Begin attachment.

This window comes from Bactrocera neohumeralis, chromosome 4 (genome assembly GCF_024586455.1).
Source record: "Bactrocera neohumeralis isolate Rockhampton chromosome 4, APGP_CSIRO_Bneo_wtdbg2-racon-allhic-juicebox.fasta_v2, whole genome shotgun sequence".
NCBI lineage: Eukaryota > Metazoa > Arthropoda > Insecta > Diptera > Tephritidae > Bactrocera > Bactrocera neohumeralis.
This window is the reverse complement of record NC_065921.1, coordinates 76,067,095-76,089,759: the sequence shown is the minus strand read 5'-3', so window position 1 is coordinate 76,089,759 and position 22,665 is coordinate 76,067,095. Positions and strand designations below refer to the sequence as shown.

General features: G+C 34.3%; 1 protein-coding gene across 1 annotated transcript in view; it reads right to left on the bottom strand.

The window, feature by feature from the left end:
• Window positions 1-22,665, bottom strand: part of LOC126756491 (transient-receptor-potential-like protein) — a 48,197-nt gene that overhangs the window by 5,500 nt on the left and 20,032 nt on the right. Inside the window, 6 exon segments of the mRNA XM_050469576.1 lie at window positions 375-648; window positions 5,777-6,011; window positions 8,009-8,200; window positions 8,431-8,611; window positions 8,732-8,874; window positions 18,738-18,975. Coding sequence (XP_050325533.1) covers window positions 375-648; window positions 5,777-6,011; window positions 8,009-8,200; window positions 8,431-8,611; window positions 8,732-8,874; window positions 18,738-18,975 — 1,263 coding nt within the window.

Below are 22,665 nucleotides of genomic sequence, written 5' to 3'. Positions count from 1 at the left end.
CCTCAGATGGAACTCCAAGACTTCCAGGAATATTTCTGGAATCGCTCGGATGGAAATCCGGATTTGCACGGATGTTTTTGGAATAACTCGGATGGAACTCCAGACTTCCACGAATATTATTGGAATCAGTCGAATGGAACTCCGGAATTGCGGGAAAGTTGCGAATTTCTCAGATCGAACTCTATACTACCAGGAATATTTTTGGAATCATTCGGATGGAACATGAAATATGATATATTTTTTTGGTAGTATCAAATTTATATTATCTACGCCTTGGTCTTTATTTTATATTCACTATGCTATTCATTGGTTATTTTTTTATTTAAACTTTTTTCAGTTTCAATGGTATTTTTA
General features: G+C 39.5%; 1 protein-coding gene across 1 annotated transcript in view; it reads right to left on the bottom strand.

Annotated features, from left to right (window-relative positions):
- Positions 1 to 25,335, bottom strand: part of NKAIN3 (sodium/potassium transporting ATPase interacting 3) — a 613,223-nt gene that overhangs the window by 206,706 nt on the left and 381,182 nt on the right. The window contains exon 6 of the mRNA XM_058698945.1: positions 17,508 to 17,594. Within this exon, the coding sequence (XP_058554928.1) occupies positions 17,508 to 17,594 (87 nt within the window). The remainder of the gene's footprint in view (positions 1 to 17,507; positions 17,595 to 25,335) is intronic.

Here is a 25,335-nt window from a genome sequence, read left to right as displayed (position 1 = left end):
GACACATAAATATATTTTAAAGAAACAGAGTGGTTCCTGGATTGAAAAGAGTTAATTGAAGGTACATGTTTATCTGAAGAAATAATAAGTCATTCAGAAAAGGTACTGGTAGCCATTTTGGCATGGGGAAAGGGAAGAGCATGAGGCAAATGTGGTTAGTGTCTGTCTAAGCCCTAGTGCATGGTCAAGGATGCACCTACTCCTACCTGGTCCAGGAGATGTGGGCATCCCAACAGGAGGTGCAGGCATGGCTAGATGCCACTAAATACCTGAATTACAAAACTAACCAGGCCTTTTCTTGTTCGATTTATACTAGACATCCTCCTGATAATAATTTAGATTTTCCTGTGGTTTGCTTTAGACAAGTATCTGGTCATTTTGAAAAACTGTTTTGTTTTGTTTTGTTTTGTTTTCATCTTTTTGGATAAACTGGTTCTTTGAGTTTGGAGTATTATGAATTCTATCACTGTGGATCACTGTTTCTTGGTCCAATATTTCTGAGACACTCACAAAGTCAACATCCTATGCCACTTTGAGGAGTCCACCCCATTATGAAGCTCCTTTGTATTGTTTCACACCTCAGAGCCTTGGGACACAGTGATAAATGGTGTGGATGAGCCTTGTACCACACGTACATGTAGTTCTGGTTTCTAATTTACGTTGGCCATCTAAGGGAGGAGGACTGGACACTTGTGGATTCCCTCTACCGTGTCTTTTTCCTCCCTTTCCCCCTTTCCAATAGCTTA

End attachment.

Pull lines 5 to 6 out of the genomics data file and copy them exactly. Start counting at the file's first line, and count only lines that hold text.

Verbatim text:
General features: G+C 34.3%; 1 protein-coding gene across 1 annotated transcript in view; it reads right to left on the bottom strand.

The window, feature by feature from the left end: